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A Very English Scandal

I was certainly not disappointed with the second episode last Sunday of A Very English Scandal. This took us from the relationship itself to the botched attempt to murder Norman Scott. The performances of Hugh Grant and Alec Jennings deserve the praise they received.

Perhaps it will come in the third episode but I would have liked to see more political context. Harold Wilson liked Jeremy Thorpe personally as he found him – as almost everyone who encountered him did – entertaining. More relevantly the party Thorpe led propped up the Labour minority government.

In such situations, notably in Israel where a knot of rabbis whose party helped to form a government in many elections, you can extract many concessions but the Liberals were less adept at this.  Indeed as happened with Nick Clegg’s coalition they lose their credibility and identify when subsumed into a party with different beliefs and policies

The drama whilst reflecting the sexual mores of the times and to some extent these had to engage a difficult problem. There was an obvious sympathy for those who were hounded for their sexual preferences which the small scene with the dotty Earl of Arran whose brother committed suicide conveyed movingly but on the other side Thorpe was an amoral philanderer using his authority to seduce Scott. Further was there really a high-ranking black official at the entrance of he House of Commons or was this lip service to diversity?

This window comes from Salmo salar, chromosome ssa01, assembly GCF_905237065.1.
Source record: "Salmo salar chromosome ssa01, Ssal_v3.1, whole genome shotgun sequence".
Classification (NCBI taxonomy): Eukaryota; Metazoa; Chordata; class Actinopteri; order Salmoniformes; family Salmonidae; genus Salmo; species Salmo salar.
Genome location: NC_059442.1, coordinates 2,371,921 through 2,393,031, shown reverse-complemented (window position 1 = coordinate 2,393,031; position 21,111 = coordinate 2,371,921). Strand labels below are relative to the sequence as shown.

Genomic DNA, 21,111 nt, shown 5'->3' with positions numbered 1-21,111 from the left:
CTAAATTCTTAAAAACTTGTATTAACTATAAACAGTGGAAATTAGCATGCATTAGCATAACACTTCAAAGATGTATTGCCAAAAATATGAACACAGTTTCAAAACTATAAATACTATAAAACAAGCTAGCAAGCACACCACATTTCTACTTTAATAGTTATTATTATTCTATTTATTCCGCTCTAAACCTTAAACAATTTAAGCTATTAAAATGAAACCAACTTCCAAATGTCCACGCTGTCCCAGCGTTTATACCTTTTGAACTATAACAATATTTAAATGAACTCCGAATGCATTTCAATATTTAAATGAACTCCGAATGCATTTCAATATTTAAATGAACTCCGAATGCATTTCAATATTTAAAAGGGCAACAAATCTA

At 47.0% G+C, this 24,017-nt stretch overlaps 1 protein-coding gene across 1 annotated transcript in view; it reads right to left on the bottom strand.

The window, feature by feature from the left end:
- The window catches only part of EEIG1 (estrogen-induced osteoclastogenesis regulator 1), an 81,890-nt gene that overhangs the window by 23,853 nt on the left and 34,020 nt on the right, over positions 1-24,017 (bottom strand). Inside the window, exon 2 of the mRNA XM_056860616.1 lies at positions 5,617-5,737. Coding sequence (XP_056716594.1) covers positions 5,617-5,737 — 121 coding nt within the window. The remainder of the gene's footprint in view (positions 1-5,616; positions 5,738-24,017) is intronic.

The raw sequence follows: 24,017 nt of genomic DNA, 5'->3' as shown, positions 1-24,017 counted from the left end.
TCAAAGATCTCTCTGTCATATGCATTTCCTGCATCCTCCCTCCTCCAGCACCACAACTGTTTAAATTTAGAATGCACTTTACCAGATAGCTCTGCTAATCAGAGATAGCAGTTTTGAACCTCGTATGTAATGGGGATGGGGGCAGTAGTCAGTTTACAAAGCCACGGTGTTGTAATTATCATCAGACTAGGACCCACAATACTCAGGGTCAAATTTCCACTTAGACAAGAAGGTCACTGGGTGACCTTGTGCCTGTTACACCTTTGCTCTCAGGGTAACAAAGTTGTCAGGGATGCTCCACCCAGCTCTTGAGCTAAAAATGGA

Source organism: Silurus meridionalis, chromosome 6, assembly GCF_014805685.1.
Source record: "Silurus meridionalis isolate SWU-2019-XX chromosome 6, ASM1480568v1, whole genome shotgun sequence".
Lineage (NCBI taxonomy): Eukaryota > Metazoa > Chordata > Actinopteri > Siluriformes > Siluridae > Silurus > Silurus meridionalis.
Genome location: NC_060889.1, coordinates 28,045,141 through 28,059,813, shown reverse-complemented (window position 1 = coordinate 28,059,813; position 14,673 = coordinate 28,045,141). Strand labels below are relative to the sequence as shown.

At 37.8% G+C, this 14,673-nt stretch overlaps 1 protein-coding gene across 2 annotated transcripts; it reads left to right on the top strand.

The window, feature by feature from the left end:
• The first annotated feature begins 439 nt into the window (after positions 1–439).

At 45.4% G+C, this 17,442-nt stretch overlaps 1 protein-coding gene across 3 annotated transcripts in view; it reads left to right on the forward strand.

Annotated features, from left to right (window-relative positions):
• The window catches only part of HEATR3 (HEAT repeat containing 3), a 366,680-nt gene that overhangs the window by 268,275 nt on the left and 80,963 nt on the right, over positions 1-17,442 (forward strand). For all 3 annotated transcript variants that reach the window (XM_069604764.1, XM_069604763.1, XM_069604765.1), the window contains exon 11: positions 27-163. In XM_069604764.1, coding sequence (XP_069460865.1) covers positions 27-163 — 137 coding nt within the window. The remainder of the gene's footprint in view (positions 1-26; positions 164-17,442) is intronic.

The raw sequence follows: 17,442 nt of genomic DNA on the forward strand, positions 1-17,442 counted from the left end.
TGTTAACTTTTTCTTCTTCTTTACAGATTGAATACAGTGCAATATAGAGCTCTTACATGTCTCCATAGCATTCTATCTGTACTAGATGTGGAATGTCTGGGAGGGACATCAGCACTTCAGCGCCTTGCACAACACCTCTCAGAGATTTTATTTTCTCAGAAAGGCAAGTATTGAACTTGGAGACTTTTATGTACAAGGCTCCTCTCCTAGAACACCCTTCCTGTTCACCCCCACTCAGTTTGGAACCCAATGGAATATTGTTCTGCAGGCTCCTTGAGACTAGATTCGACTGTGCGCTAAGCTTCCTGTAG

The acting and drama was sufficiently powerful to overcome such criticisms. Hugh Grant must have studied Thorpe carefully not just to adopt hat posh modulated Etonian drawl but the whole persona of a charming libertine who could turn into something more reptilian and ruthless if his political ambitions were thwarted.

If the facts were not true, a viewer might think the drama stretched credibility too far. Could a group of chancers with misplaced loyalty to Thorpe have really conspired to have someone killed so incompetently?

In one scene the assassin Gino Newton admits he cannot find any trace of Thorpe in Dunstable which is hardly surprising as he was in Barnstaple. With James Graham’s The House dramatising the whip’s office of both parties in the minority’s government of 1974-79 and now A Very English scandal British politics of the seventies has certainly inspired some fine drama.

About Lavinia Thompson

A university lecturer for many years, both at home and abroad, Lavinia Thompson retired in 2008 and has since taken up freelance journalism. She is currently studying for a distant learning degree in geo-political science and lives in Norwich with her partner. More Posts